It is a marvel how often the judicial process is hijacked by
politics and the media.
The latest example is journalist Chris Kenny's defamation
case against the ABC. The case related to a segment on the Chaser
show 'The Hamster Decides' that called Kenny a.. erm...
It all started when Kenny, a serial critic of the ABC, called
for cuts to ABC funding during the last election. The Hamster said
(in effect) 'of course the ABC should get its funding cut when
it broadcasts things like THIS...' and on comes the
dogsnuggling. Poor taste? Maybe. But it was sarcastic and
satirical. It definitely wasn't literal. Did anyone really
think they were suggesting that Kenny likes dogs a little too
Anyway, Kenny sued the ABC for defamation. (Ironic, given that
he is also an advocate of free speech.) The ABC defended the claim.
It even got part of it struck out by the Court. Game on... Or
Enter the politics. The case quickly mutated into a public
debate about the ABC's funding and whether it should spend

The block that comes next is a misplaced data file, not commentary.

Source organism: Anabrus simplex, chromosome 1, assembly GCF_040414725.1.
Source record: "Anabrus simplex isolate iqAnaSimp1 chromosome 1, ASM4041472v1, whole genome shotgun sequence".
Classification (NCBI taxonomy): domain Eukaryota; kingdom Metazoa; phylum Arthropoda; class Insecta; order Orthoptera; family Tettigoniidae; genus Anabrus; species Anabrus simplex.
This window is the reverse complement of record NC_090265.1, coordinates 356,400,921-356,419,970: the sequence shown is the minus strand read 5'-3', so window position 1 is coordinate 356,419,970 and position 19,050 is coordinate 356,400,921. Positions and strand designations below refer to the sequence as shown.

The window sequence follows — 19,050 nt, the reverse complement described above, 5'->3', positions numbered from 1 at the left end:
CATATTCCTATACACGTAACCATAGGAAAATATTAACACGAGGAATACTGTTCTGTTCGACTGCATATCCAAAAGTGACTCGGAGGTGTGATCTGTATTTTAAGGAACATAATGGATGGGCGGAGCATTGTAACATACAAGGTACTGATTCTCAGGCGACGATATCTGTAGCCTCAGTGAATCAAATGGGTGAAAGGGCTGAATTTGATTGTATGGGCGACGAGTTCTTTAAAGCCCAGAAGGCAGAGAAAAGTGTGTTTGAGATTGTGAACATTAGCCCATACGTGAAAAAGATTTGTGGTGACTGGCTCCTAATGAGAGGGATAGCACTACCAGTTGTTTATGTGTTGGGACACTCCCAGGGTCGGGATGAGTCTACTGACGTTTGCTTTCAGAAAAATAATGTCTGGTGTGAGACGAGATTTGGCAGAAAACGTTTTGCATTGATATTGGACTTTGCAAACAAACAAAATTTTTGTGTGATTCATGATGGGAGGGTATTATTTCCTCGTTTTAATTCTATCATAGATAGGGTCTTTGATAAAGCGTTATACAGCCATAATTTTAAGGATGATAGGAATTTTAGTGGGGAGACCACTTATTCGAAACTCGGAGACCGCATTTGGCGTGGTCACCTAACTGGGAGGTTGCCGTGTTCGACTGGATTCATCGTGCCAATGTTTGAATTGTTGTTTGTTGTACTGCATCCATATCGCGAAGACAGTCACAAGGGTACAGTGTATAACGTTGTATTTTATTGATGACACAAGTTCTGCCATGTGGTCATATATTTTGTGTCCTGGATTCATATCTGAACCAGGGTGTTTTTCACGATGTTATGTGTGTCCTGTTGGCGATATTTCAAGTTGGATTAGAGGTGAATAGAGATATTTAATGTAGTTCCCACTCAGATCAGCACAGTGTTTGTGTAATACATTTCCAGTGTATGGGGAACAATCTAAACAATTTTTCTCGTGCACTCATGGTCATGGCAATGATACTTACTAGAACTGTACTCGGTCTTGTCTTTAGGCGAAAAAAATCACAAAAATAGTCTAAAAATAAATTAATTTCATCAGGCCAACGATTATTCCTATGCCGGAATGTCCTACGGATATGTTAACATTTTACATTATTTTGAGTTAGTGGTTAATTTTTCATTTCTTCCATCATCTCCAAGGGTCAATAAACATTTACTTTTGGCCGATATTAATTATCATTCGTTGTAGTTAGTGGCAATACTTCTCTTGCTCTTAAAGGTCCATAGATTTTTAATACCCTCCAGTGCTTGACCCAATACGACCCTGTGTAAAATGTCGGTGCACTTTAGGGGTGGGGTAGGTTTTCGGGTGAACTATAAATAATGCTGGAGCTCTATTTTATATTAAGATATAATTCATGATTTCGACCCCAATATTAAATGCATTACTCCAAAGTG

taxpayer dollars defending the claim. PM Tony Abbott called the
claim indefensible, conveniently providing support for ABC funding
cuts in the federal budget.
The mainstream media (aka News) were quick to follow suit in
criticising the ABC, maybe forgetting that the quickest way to stop
the ABC's spending was for Kenny to drop the case. The result?
More media and political support for Kenny's original claim
that the ABC deserved funding cuts. Clever.
In the face of this, there seemed little option for the ABC but
to capitulate. It did; settling the claim and running an on-air
apology. The Hamster showed no such contrition. For the ABC, it was
the second on-air apology to a journalist in as many months.
Another free-speech advocate Andrew Bolt received an on-air apology
on Q&A after a guest implied he was racist. Interesting that
these fearless advocates of our right to free speech are not
calling for defamation law reform.
In the Kenny case, politics hijacked the legal proceedings and
the merits of the defamation claim went out the window somewhere
along the way. Politicians and big media players won the case for
him by forcing the ABC to settle.
Abuse of process or stroke of genius? You be the judge.
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This was an interlocutory decision about the appointment of a tutor for the child appellant, to carry on his proceedings.
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